I have no plans to stop touting health as the best motivator to lose weight and/or take care of yourself (although, yes, I’ll still admit that sometimes I do these things more out of vanity than health). I’ll keep encouraging women to take a long look in the mirror and to be honest, really honest, about what they see, and about how they feel seeing that image of themselves. If someone gets winded just walking up a few stairs, then some changes are necessary. Love yourself enough to take care of yourself. Yet, I’ll remind myself and others of this, too: We might look good even when we think we don’t, or even when society tells us we don’t measure up to what is hot, beautiful, and physically desirable. And even if you don’t look good, you are good. Your worth runs much deeper than your hottie rank. Don’t set yourself up for failure by trying to be something you weren’t created to be. God created you. Don’t mess up his handiwork with extreme diets or your own distorted views of what is worth a second glance. You are beautiful because you are you.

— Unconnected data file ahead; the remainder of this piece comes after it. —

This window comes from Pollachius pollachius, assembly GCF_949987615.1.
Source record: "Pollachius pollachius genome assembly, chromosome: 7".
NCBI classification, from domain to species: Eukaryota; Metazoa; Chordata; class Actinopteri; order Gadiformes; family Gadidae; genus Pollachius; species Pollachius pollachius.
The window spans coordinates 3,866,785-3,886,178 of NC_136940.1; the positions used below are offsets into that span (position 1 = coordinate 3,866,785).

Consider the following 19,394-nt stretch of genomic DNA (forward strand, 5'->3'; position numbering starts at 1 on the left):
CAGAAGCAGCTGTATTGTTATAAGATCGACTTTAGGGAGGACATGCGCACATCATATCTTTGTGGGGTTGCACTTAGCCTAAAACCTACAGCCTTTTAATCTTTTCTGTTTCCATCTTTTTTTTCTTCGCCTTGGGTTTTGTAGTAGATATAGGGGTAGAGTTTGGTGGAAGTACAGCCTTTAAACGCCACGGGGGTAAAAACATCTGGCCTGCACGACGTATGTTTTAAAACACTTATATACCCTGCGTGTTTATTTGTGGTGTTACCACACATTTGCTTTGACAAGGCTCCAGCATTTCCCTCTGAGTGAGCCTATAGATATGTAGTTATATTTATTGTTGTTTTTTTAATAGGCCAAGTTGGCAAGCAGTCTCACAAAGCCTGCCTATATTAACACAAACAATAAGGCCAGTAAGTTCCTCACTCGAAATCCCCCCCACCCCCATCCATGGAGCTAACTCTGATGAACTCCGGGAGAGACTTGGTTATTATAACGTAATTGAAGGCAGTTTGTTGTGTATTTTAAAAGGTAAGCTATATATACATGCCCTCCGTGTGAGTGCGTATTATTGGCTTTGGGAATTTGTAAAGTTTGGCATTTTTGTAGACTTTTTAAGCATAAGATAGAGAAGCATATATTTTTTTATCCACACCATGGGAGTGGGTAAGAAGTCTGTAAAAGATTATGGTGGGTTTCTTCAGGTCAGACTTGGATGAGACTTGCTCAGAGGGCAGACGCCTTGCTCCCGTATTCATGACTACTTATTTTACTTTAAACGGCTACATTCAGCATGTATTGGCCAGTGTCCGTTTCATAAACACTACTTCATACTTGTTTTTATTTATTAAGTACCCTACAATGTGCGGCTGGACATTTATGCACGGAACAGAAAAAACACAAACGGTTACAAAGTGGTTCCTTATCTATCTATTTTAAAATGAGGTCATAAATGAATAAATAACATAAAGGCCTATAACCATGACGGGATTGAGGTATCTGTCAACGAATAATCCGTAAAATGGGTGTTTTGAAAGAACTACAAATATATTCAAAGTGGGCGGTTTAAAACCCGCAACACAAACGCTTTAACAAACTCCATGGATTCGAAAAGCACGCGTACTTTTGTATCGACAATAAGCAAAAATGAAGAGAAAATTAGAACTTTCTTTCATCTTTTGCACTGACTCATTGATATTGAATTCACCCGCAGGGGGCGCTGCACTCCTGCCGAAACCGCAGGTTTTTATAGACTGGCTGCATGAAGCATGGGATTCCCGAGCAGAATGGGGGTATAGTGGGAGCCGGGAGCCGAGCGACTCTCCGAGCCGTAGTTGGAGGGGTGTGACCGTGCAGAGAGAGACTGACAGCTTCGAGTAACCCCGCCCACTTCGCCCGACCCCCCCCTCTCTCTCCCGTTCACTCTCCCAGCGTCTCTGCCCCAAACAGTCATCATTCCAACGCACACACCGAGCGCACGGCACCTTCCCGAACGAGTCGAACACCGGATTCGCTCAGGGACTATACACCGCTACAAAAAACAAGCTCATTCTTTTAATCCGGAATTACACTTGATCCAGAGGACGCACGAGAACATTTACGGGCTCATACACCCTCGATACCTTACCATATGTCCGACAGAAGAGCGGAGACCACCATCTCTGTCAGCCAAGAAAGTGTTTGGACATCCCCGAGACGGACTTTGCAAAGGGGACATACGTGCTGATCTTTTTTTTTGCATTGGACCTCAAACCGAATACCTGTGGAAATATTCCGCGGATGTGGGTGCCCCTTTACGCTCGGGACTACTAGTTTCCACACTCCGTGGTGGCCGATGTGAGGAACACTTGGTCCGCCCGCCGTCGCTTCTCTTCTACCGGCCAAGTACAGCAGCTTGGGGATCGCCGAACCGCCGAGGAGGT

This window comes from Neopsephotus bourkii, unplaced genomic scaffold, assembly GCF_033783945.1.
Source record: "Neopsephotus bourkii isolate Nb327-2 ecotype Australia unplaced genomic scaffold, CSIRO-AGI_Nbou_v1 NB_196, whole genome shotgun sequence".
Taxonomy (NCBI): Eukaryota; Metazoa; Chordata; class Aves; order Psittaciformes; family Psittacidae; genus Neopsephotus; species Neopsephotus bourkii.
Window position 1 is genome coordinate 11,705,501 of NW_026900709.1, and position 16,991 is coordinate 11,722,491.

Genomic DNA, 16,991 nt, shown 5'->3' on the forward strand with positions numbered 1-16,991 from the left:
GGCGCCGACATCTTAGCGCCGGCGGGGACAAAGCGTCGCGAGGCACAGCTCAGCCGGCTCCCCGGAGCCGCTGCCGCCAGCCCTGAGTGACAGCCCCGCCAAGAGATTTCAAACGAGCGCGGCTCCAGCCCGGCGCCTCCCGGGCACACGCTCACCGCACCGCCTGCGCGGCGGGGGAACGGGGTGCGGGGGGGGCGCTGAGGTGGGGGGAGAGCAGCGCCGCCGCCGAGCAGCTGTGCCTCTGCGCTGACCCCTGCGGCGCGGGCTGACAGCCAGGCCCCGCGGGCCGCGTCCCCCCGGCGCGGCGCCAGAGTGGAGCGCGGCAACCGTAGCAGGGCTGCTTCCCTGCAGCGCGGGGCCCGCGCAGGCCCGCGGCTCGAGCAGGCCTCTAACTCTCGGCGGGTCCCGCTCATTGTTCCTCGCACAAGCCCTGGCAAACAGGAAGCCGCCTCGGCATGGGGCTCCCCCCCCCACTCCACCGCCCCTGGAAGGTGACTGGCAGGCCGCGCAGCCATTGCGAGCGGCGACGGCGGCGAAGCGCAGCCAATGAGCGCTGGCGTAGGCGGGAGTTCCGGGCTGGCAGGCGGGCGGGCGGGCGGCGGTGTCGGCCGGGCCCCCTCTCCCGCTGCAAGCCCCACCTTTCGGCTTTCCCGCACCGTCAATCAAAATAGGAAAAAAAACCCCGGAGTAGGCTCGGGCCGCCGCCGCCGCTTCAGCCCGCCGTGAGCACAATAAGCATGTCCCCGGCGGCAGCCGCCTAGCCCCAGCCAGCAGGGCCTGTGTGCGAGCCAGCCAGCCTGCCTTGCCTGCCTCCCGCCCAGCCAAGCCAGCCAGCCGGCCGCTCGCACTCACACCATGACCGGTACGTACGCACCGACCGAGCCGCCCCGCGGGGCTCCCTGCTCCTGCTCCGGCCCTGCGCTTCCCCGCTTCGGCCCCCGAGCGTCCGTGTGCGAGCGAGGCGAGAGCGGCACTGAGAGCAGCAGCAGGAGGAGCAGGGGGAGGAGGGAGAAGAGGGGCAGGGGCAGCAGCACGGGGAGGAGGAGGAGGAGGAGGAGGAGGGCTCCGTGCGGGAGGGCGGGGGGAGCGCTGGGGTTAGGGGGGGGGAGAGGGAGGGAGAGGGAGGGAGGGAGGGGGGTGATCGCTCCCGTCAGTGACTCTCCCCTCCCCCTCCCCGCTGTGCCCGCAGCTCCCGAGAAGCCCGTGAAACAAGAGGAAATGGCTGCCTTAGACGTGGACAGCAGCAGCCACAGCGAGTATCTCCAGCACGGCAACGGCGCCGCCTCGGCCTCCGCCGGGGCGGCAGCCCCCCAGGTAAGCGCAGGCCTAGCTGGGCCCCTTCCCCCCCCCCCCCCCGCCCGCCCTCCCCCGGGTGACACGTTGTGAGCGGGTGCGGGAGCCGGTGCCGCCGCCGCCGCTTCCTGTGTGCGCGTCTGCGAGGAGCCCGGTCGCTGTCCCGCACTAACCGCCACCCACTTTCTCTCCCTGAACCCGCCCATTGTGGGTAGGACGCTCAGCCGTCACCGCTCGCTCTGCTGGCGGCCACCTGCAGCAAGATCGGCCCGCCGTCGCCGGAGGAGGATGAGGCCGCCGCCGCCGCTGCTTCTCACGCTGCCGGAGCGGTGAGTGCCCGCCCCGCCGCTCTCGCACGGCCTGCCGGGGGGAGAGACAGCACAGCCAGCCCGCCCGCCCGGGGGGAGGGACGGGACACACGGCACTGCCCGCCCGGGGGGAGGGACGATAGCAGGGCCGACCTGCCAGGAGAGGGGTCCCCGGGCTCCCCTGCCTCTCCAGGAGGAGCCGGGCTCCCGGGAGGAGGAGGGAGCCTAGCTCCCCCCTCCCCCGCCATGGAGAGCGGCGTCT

C.S. Lewis wrote,
“We are what we believe we are.”
Believe in your goodness and your beauty, and that is what will shine through.